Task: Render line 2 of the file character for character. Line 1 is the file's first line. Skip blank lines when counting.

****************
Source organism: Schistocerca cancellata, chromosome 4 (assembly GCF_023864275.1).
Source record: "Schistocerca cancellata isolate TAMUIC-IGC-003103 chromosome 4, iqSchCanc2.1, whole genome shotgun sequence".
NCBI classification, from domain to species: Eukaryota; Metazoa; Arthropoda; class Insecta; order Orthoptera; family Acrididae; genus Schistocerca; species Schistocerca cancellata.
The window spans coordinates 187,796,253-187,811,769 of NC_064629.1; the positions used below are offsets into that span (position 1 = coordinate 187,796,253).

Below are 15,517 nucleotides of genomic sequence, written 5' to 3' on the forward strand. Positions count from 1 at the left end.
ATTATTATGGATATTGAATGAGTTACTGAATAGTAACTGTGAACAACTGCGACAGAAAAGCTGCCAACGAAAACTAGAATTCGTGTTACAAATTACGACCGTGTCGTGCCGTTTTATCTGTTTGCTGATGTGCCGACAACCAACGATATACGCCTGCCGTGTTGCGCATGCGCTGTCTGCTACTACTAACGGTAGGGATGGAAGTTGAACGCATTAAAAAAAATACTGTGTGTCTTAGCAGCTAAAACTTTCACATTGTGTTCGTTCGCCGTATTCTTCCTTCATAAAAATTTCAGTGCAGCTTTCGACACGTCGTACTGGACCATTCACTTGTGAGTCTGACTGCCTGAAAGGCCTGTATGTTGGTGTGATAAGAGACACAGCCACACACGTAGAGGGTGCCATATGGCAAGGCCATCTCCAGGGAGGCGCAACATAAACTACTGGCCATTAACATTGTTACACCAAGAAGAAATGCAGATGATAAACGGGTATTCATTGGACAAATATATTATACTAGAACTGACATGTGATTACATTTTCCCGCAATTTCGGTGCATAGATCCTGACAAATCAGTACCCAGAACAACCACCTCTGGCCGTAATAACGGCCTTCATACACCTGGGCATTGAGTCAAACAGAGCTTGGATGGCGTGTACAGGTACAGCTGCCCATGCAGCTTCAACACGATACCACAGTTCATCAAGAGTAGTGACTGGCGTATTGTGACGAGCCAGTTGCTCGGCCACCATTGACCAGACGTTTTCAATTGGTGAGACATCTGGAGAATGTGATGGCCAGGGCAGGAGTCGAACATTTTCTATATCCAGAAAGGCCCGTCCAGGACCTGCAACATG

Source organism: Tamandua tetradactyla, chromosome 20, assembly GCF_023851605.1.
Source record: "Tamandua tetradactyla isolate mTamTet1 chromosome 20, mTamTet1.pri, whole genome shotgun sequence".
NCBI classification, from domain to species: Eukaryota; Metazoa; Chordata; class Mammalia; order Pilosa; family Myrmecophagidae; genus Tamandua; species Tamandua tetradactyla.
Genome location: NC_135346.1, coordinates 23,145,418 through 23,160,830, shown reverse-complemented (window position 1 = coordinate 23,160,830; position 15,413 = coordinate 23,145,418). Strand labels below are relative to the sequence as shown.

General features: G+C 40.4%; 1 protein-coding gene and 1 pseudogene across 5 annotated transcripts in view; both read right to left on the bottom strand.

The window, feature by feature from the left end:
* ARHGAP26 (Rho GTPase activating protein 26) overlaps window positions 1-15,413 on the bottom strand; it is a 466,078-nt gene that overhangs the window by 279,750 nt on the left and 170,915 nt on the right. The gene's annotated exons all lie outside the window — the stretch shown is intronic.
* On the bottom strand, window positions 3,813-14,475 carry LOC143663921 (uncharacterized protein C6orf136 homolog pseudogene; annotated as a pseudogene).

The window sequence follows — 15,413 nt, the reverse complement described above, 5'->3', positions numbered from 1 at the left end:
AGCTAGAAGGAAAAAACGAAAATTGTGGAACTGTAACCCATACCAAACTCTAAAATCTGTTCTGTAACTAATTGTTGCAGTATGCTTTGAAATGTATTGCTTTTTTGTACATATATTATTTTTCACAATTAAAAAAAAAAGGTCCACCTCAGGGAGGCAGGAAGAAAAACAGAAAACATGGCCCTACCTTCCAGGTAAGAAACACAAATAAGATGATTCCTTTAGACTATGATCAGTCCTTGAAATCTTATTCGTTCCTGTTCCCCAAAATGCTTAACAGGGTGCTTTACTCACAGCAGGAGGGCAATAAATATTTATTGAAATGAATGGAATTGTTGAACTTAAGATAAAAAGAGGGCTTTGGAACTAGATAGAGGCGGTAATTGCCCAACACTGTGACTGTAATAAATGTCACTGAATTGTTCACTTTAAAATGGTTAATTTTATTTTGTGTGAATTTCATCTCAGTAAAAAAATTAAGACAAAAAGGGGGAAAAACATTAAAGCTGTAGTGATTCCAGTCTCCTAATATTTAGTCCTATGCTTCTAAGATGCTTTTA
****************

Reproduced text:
Source record: "Schistocerca cancellata isolate TAMUIC-IGC-003103 chromosome 4, iqSchCanc2.1, whole genome shotgun sequence".